Water restrictions have been extended until at least Tuesday for 1.8 million residents in Montgomery and Prince George's counties, an unwelcome development for homeowners -- and their browning lawns -- sweating in expected 100-degree heat for the next few days.

The Washington Suburban Sanitary Commission, the water agency for the two counties, replaced the damaged portion of an 8-foot Potomac water main that nearly burst last week. But officials said they weren't able to finish water-quality testing, which takes at least 18 hours to complete.

"Our actions over the last five days have been with the best interest of the public in mind, and it is best now to continue the restrictions," said WSSC General Manager Jerry N. Johnson. "We regret the inconvenience, but we thank you for cooperation so far, and we need that cooperation to continue."

The agency banned outdoor water use in an effort to secure water pressure and told customers to turn on their indoor faucets only when necessary.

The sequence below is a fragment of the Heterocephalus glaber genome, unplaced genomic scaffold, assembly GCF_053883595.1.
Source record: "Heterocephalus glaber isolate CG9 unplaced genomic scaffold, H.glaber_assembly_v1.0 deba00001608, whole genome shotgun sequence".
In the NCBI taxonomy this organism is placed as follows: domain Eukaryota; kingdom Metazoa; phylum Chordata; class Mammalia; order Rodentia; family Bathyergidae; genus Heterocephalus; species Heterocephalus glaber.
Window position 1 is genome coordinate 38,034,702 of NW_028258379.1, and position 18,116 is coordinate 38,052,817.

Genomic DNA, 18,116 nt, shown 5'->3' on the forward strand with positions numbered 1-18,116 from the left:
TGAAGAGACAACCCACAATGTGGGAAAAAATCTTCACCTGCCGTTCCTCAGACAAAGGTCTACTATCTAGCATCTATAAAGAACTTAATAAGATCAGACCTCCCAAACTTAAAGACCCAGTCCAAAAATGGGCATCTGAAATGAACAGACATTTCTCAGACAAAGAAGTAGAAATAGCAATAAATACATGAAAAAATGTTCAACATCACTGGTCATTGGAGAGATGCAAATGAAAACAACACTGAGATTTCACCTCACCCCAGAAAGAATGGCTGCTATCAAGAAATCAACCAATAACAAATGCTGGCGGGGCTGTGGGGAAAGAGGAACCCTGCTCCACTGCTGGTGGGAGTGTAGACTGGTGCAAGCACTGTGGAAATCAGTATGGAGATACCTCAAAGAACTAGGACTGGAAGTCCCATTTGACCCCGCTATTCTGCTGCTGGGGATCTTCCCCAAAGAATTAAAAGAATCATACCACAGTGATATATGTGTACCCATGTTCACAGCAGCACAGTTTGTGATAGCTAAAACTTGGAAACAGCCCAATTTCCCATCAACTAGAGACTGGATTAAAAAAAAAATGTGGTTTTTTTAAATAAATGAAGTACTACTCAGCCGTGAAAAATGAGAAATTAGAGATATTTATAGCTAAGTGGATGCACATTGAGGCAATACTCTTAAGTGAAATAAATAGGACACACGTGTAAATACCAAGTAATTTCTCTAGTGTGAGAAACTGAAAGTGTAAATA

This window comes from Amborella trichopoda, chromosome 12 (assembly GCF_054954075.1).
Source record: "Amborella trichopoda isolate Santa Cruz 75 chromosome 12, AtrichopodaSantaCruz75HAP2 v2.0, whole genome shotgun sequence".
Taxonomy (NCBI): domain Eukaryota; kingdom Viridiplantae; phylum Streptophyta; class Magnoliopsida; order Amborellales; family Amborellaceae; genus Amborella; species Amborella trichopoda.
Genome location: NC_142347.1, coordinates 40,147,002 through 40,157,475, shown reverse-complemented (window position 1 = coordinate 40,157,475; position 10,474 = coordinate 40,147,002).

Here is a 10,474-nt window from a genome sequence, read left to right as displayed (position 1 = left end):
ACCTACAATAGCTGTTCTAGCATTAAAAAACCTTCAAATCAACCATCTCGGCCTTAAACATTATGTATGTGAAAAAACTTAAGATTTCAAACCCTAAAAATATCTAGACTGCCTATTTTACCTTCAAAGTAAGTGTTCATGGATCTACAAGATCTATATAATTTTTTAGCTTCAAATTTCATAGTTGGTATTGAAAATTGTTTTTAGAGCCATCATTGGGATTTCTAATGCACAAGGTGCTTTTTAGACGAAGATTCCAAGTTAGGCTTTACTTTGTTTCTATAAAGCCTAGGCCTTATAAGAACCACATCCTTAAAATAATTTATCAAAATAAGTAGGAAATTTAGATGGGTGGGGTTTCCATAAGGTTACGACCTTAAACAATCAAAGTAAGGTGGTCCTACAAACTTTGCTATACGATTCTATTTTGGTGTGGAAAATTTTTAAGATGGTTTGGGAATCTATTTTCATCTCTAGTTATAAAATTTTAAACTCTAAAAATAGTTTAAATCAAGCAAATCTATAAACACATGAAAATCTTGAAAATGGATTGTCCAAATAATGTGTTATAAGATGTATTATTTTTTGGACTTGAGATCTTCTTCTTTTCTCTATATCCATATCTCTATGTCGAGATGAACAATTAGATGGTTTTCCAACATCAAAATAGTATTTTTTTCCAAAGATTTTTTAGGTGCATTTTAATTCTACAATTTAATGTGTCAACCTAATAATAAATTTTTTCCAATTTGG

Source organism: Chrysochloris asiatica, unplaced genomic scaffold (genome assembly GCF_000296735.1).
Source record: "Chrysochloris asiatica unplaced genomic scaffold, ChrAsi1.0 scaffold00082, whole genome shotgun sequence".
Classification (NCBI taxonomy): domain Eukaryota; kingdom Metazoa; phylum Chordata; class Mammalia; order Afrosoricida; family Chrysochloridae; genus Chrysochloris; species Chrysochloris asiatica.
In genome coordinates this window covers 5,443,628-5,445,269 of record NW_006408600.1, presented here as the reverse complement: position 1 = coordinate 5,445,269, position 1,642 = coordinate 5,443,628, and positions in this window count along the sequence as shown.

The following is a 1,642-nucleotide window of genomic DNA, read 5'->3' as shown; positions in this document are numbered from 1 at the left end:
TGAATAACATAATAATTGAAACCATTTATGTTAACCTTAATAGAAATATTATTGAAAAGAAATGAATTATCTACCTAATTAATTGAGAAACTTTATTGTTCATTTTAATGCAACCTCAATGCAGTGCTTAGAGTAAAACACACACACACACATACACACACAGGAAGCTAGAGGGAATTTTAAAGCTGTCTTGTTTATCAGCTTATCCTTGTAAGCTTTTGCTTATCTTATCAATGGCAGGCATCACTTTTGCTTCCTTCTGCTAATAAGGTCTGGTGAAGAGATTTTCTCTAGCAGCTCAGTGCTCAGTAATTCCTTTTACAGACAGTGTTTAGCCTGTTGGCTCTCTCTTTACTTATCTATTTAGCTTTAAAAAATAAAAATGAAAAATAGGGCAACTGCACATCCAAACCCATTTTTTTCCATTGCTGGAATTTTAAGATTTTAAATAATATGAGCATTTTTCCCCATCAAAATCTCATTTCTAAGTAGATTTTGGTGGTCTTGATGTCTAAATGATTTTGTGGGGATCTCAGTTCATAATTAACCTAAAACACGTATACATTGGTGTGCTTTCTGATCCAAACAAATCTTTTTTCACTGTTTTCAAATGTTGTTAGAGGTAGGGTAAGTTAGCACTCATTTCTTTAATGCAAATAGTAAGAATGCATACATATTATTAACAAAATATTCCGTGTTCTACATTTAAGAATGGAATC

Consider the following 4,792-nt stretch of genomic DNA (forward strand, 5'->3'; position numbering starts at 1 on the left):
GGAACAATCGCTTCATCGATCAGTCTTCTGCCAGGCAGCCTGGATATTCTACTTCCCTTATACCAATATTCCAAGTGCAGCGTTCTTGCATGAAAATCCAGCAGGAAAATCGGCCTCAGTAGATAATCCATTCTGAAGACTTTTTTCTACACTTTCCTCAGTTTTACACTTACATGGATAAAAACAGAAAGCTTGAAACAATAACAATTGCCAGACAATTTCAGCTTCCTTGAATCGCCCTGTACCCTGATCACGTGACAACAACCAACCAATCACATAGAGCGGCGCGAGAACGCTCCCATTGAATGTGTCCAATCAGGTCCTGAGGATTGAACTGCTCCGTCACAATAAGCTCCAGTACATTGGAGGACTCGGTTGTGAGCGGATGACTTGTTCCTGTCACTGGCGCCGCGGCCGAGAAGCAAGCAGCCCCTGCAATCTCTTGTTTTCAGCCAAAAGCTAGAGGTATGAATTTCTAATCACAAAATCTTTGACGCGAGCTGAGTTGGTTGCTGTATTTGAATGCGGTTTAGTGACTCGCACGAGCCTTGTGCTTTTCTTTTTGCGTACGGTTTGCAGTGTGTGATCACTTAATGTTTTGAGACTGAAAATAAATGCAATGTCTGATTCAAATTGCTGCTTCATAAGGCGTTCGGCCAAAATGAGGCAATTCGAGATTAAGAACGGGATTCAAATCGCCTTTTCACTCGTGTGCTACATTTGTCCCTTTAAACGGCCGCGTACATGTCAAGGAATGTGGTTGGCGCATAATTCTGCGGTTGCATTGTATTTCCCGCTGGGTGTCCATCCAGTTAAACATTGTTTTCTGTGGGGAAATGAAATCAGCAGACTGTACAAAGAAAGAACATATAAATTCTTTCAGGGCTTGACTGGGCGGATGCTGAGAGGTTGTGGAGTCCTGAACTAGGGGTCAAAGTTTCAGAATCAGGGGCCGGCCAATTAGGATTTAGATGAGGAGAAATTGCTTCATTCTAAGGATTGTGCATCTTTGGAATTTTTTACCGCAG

Though compliance has increased, many are still watering lawns, washing cars and flushing toilets at the same pace.

WSSC police issued about 300 warnings by Monday evening, and four people were given $500 fines for repeat violations. Water use fell by roughly 14 percent, less than half of the agency's 30 percent goal.

Who you gonna call? ยป  To report water violations, dial 311 in Montgomery County or the WSSC hotline at (301) 206-8888.

Washingtonians might not want to go outside anyway. The Metropolitan Washington Council of Governments issued a Code Red warning, unhealthy air for everyone, that runs through Wednesday. Even with the underwhelming response, agency officials say restrictions will be lifted after testing is completed. They were aided by a relatively uneventful holiday weekend, avoiding massive fires that could have challenged water pressure levels.

The damaged 96-inch main near Tuckerman Lane and Gainsborough Road, the largest pipe in the network, was identified by fiber-optic technology being implemented throughout WSSC's system of 5,500 miles of freshwater pipes and nearly 5,400 miles of sewer pipeline.

However, water networks throughout the region are routinely cited as outdated.

Nearly a quarter of all WSSC pipes are at least a half-century old, and there were 1,534 water main breaks or leaks in 2009, according to the most recent data. Virginia and District water pipes are an average of 80 years old.